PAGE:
My Mac booted up immediately.  The power cable had been loosened 
    when I moved my desk the previous weekend and a few days later 
    random motion finally disconnected it enough to cut my power.  To 
    all appearances this was an expensive analog board or power supply 
    failure rather than a cheap cable problem that I could fix in about
    a minute at home.


  By now you should have a very good idea of when, where, and why
  the conflict occurs.  If a tech support number is available for the
  software, call it.  If you're lucky the company will have a work
  around or fix available.  If not, perhaps they'll at least add the
  bug to their database of problems to be fixed in the next release.


  You wouldn't drive your car 100,000 miles without giving it a
  tune-up.  A computer is no different.  Regular tune-ups avoid a lot
  of problems.  Although there are Mac mechanics who will be happy to
  charge you $75 or more for the equivalent of an oil change, there's
  no reason you can't change it yourself.  The following ten-step
  program should be performed about every three months or when you're
  experiencing problems.


  Many of the operations that follow will run faster and more
  smoothly the more free disk space there is to work with, so spend
  a little time cleaning up your hard disk.  If you're at all like
  me, you'll find several megabytes worth of preferences files for
  applications you no longer have, archives of software you've
  dearchived, shareware you tried out and didn't like, announcements
  for events that have come and gone and many other files you no
  longer need.  If you're running System 7 you may also have several
  more megabytes in your trash can alone.  Throw them away and empty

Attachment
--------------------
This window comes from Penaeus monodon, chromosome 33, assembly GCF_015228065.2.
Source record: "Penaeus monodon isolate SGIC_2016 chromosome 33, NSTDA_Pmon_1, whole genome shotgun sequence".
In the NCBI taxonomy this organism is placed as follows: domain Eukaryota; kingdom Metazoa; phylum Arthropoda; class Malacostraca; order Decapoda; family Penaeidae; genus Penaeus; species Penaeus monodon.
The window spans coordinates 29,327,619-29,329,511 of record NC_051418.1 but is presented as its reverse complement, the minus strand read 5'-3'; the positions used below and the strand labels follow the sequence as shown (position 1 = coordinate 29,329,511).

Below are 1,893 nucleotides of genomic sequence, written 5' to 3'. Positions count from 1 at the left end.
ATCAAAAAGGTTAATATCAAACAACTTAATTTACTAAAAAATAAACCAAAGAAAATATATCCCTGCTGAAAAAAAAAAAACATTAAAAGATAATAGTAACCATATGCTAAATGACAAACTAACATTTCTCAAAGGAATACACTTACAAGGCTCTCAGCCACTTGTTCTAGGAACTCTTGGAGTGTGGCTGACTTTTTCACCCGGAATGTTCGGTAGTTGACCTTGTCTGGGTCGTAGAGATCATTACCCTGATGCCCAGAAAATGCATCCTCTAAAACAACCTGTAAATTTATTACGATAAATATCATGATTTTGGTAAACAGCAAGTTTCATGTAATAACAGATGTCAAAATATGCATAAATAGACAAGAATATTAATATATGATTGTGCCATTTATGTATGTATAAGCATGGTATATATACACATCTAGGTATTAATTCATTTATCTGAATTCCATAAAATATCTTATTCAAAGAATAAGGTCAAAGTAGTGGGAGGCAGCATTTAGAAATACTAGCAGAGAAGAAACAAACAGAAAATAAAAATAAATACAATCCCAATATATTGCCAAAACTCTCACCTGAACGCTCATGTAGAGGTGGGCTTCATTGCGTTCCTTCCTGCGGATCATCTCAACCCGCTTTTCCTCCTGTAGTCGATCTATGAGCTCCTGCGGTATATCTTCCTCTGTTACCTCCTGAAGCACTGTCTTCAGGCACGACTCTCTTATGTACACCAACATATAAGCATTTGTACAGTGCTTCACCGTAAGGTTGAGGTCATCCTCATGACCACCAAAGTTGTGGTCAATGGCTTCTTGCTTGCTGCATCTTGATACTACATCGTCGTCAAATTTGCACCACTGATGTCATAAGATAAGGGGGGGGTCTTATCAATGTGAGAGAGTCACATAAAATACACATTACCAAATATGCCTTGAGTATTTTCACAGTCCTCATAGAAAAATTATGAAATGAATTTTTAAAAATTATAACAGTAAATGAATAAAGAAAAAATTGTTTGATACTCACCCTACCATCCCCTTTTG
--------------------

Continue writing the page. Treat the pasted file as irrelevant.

the trash.


	Some Macintoshes attract extensions like a new suit attracts rain.
	Seriously consider whether you actually need every extension and
	control panel in your collection.  If you don't use the
	functionality of an extension at least every fifth time you boot
	up, you're probably better off not storing it in your System
	Folder where it only takes up memory, destabilizes your system,
	and slows down every startup. For instance if you only read PC
	disks once a month, there's no need to keep Macintosh PC Exchange
	loaded all the time.  Cutting back on your extensions can really
	help avoid crashes.


  The Desktop file/database holds all the information necessary
  to associate each file with the application that created it.
  It lets the system know what application should be launched when
  you open a given file and what icons it should display where.
  Depending on its size each application has one or more
  representatives in the desktop file.  As applications and files
  move on and off your hard disk, the Desktop file can be become
  bloated and corrupt.  Think of it as a Congress for your Mac.
  Every so often it's necessary to throw the bums out and start
  with a clean slate.  Fortunately it's easier to rebuild the
  desktop than to defeat an incumbent.
  One warning: rebuilding the desktop will erase all comments
  you've stored in the Get Info boxes.  Under System 7 Maurice
  Volaski's freeware extension CommentKeeper will retain those comments
  across a rebuild.  See

  CommentKeeper also works with System 6 but only if Apple's 
  Desktop Manager extension is also installed.

  To rebuild the desktop restart your Mac and, as your